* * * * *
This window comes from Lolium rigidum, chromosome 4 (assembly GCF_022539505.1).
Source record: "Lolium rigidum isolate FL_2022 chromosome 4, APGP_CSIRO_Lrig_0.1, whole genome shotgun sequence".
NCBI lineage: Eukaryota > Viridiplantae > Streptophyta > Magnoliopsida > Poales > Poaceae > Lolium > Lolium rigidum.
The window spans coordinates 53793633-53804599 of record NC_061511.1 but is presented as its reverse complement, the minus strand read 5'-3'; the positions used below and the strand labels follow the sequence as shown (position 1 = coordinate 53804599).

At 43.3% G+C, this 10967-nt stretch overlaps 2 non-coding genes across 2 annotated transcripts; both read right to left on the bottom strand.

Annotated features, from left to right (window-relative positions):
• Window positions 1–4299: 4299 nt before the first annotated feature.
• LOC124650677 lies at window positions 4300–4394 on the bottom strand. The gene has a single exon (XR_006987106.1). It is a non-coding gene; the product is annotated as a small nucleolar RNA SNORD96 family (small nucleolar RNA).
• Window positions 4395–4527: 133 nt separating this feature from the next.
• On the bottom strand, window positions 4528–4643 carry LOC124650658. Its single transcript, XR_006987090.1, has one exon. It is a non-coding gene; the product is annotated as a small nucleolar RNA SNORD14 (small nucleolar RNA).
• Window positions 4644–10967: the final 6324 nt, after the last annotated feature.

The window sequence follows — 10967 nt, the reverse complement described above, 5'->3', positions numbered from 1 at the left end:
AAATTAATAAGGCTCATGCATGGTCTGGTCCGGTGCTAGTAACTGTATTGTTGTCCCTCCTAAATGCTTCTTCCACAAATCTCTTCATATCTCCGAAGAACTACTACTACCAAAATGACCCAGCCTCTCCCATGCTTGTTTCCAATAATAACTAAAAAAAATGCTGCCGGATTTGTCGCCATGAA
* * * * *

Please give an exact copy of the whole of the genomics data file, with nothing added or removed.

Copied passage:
This window comes from Lolium rigidum, chromosome 4 (assembly GCF_022539505.1).
Source record: "Lolium rigidum isolate FL_2022 chromosome 4, APGP_CSIRO_Lrig_0.1, whole genome shotgun sequence".
NCBI lineage: Eukaryota > Viridiplantae > Streptophyta > Magnoliopsida > Poales > Poaceae > Lolium > Lolium rigidum.
The window spans coordinates 53793633-53804599 of record NC_061511.1 but is presented as its reverse complement, the minus strand read 5'-3'; the positions used below and the strand labels follow the sequence as shown (position 1 = coordinate 53804599).

At 43.3% G+C, this 10967-nt stretch overlaps 2 non-coding genes across 2 annotated transcripts; both read right to left on the bottom strand.

Annotated features, from left to right (window-relative positions):
• Window positions 1–4299: 4299 nt before the first annotated feature.
• LOC124650677 lies at window positions 4300–4394 on the bottom strand. The gene has a single exon (XR_006987106.1). It is a non-coding gene; the product is annotated as a small nucleolar RNA SNORD96 family (small nucleolar RNA).
• Window positions 4395–4527: 133 nt separating this feature from the next.
• On the bottom strand, window positions 4528–4643 carry LOC124650658. Its single transcript, XR_006987090.1, has one exon. It is a non-coding gene; the product is annotated as a small nucleolar RNA SNORD14 (small nucleolar RNA).
• Window positions 4644–10967: the final 6324 nt, after the last annotated feature.

The window sequence follows — 10967 nt, the reverse complement described above, 5'->3', positions numbered from 1 at the left end:
AAATTAATAAGGCTCATGCATGGTCTGGTCCGGTGCTAGTAACTGTATTGTTGTCCCTCCTAAATGCTTCTTCCACAAATCTCTTCATATCTCCGAAGAACTACTACTACCAAAATGACCCAGCCTCTCCCATGCTTGTTTCCAATAATAACTAAAAAAAATGCTGCCGGATTTGTCGCCATGAA